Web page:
This cartoon I drew for “Morse Code: The Essential Language” by L. Peter Carron Jr., W3DKV, reminded me of how you know you’ve hit warp speed copying CW: You hear whole words instead of just letters.
When I earned my Novice ticket in 1973, it was all I could do to count the dits and dahs to copy CW. It kept me slow — but, fortunately, there were lots of other newbies in the Novice bands at the time who were just as slow as I was to keep me company.
At some point, I started recognizing whole letters, and I got a little faster. But it wasn’t until I started hearing whole words — at least, the short common ones like “the,” “it” and “for” — that CW started to feel comfortable.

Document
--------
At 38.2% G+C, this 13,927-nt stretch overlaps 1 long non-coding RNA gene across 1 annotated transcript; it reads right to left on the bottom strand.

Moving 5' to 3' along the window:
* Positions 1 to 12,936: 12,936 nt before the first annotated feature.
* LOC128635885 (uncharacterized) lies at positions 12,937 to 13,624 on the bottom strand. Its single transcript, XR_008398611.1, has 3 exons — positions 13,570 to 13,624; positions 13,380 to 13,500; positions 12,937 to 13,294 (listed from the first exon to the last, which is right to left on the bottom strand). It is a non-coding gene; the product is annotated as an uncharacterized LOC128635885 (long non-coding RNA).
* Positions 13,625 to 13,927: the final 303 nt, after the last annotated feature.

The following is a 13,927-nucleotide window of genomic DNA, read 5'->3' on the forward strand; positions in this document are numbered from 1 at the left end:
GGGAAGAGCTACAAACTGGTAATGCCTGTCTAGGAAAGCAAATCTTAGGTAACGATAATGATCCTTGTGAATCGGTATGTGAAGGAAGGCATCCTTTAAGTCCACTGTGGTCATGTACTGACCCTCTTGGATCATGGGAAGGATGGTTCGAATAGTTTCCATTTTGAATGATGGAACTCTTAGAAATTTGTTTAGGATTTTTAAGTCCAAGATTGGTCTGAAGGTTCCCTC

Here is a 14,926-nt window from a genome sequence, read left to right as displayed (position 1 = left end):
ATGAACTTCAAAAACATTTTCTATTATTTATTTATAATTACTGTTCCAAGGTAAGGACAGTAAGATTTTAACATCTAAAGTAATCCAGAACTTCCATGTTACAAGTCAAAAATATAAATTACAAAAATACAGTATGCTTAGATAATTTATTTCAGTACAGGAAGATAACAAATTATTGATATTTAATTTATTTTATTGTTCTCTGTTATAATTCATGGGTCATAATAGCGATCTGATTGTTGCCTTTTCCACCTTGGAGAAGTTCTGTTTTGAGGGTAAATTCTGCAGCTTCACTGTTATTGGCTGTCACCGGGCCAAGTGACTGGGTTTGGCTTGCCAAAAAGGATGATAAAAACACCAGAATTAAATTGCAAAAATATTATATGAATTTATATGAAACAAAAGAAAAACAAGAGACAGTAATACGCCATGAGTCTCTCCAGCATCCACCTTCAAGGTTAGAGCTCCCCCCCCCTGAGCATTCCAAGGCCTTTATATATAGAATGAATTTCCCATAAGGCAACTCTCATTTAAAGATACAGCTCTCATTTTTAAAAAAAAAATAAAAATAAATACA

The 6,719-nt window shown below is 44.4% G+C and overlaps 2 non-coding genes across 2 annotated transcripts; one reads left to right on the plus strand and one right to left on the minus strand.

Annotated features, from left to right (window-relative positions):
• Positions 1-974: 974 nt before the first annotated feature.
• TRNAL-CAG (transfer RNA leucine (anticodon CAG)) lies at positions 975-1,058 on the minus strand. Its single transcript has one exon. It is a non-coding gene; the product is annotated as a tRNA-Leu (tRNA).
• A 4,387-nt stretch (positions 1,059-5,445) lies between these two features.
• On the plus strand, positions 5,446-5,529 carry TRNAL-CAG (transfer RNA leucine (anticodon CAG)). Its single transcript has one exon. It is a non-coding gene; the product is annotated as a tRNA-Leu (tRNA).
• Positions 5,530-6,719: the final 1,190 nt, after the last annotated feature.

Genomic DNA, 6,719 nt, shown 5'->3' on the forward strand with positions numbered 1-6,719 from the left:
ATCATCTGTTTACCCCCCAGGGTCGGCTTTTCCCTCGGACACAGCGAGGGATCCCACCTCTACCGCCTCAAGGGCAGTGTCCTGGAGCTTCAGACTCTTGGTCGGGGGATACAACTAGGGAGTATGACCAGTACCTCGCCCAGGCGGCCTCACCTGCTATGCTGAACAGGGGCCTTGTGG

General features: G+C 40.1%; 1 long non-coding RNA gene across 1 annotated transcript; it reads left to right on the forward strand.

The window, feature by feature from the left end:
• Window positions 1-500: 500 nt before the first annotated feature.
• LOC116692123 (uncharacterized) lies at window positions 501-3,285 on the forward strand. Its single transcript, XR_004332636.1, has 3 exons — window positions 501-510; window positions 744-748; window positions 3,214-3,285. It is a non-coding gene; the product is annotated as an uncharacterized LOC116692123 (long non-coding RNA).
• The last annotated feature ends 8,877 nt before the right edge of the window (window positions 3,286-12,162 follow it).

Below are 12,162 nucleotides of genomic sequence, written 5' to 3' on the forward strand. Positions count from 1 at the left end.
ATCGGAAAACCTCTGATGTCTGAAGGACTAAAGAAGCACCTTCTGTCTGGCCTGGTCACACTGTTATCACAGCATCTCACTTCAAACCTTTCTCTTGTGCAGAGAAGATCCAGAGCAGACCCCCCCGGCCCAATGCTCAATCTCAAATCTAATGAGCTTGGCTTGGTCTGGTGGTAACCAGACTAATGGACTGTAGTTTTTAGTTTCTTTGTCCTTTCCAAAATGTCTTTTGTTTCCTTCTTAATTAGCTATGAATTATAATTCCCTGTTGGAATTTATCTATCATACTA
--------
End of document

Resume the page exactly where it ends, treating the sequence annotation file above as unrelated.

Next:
These days, when I’m not on PSK31 I operate CW almost exclusively. I rarely use my microphone on HF. As a casual ham, I’m hardly a speed demon, but I am fast enough (around 20 wpm when I work at it) to have fun with a key. It’s also made me very popular at Field Day (CW contacts score higher).
How do you get that fast? It’s the same way you get to Carnegie Hall: practice, practice, practice.
“Morse Code: The Essential Language” was published by the American Radio Relay League but has long since gone out of print. It’s still available online, often in used editions. If you’re into CW, it’s worth seeking out.